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  30. I'm a stay-at-home wife (youngun's in college now). Once I began concentrating on writing novels, I tried to treat it as an unpaid :-), full-time job. It takes me all that time during the day to make progress.

    I am totally in awe of writers who work all day at another job, have children at home, volunteer, and still find time to complete a book. How do you do it?

    Like Cara, I'm a slow writer. After three years, I'd be up to about Chapter 16 of my first manuscript, instead of polishing my third.

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  31. Hi Glynna, Yes, this is early our time. But those back East are almost to lunch time. smile

    This post is so helpful. You always have the best advice that hits me between the eyes. I know what you're saying is truth, but I need to do what Ruthy says and JUST DO IT.

    Mornings are best for editing and left brain stuff. Internet, blog, etc because that is my most productive time. But creative writing is best for me in the afternoon which is my down time. But the down is good because it slows my left brain enough so I can let the right brain creativity finally flow.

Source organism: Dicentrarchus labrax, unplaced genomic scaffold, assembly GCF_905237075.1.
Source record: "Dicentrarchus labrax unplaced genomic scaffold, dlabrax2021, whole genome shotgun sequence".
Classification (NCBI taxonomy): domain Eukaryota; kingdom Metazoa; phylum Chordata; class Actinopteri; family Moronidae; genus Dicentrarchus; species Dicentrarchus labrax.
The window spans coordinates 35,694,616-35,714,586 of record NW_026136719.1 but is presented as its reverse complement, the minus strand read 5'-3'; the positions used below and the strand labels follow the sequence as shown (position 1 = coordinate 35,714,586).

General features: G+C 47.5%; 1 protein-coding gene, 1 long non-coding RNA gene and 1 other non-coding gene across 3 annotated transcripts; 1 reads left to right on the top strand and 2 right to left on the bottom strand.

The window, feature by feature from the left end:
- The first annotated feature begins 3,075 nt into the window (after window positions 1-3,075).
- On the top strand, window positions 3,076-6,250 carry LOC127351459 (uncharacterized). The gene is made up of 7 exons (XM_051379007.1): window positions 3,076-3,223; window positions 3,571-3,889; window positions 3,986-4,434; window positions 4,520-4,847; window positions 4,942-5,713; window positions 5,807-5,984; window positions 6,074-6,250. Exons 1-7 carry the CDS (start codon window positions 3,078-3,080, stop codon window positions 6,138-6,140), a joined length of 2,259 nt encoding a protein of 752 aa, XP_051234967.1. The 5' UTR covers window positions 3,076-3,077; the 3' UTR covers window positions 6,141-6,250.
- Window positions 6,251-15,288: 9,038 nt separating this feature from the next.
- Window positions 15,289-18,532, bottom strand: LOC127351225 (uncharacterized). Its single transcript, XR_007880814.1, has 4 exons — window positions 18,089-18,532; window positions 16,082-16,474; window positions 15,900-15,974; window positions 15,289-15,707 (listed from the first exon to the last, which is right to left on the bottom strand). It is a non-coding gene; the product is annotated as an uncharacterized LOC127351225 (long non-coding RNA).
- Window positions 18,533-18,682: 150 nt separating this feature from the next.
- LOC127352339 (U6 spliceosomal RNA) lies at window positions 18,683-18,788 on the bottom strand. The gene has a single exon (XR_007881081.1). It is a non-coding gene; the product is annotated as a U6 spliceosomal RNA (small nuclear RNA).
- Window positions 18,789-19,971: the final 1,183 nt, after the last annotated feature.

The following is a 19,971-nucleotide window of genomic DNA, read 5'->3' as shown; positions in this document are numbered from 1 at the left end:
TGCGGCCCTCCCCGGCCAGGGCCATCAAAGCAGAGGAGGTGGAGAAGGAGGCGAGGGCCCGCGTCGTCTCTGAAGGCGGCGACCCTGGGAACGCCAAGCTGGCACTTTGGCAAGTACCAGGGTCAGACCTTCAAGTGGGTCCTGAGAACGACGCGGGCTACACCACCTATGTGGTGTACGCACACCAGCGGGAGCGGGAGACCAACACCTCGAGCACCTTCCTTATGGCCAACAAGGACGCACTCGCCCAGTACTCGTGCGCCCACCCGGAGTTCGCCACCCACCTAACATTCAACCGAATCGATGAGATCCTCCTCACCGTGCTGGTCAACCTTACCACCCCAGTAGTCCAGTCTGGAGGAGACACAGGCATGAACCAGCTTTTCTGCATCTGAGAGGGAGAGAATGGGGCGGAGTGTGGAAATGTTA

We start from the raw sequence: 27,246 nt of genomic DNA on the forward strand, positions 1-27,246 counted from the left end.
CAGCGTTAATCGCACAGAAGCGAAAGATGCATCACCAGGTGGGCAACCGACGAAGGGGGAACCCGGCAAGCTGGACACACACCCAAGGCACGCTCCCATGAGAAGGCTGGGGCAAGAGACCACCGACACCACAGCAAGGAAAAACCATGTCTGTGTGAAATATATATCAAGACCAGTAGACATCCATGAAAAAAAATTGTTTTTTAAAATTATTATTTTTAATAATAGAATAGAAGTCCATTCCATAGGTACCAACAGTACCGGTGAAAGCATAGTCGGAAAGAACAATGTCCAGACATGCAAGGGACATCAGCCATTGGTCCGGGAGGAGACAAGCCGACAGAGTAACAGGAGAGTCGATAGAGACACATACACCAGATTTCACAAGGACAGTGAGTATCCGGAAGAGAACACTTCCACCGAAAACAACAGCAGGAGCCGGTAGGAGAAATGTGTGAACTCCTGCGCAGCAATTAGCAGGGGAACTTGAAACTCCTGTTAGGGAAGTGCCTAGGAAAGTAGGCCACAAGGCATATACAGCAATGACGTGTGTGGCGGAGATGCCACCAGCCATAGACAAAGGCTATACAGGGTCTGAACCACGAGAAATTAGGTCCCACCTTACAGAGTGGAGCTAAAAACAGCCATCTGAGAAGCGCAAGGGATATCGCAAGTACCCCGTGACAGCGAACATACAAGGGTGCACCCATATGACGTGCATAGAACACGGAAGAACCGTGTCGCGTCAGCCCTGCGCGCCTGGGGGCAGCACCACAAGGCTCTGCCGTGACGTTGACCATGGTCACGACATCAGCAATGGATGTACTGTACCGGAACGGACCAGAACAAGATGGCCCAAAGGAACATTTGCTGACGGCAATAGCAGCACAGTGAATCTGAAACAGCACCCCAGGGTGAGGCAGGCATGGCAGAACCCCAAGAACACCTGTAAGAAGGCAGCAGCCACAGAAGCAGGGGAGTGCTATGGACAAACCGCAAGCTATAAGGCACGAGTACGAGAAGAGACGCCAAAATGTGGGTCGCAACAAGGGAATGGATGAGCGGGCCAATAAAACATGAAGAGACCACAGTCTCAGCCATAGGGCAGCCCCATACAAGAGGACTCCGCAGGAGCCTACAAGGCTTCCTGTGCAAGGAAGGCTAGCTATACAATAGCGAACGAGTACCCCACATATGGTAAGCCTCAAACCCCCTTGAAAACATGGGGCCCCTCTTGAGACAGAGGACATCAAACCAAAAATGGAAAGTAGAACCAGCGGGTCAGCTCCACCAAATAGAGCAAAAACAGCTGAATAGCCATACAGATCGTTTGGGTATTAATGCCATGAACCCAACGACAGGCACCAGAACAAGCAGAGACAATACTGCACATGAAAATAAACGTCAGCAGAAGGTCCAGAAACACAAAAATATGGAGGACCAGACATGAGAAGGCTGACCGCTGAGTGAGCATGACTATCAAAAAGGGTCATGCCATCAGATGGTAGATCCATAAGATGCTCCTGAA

Its important to know what works best for us and then use our time wisely. Thanks for the post.

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  32. Hi, Glynna!
    Whoever said time flies was right on the money.

    I'm a late night writer. But I have to curtail it some because I have to be out the door for my day job at 5:45. So, I usually start writing at 8 and try to shut it down by 11.

    I also have a notepad with me at all times to scratch down notes as ideas surface throughout the day. And some days when things are slow, at work, I get breaks when I can get a few words down (this is okay with the boss).

    --Kirsten

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  33. Oh, Glynna, you make me feel like a slacker! I don't have a part-time or a full-time job, and my kids are at school most weeks from 7:45 to 3:00. I am blessed to have a lot of time, but it's still a challenge to write. There are still things I'm committed to. But I am very blessed, I know that.

    One way I make extra time for writing is that I don't watch TV. No prime time shows period. No news. No nothing. I hate the distraction of it and hate feeling like I'm wasting my time, so I don't watch. But I do watch a movie once or twice a week with my hubby.

    Another thing I've found is that I can write in the car when my hubby is driving. We have a 35-minute commute to church, and we go to church at least twice a week. I don't write on Sundays, but on Wednesdays or any other day we happen to be going, I can get around 1,000 words in the car in that hour! I don't know why I can write in the car better than I can at home. It's weird. Partly because I have no internet or email to distract me!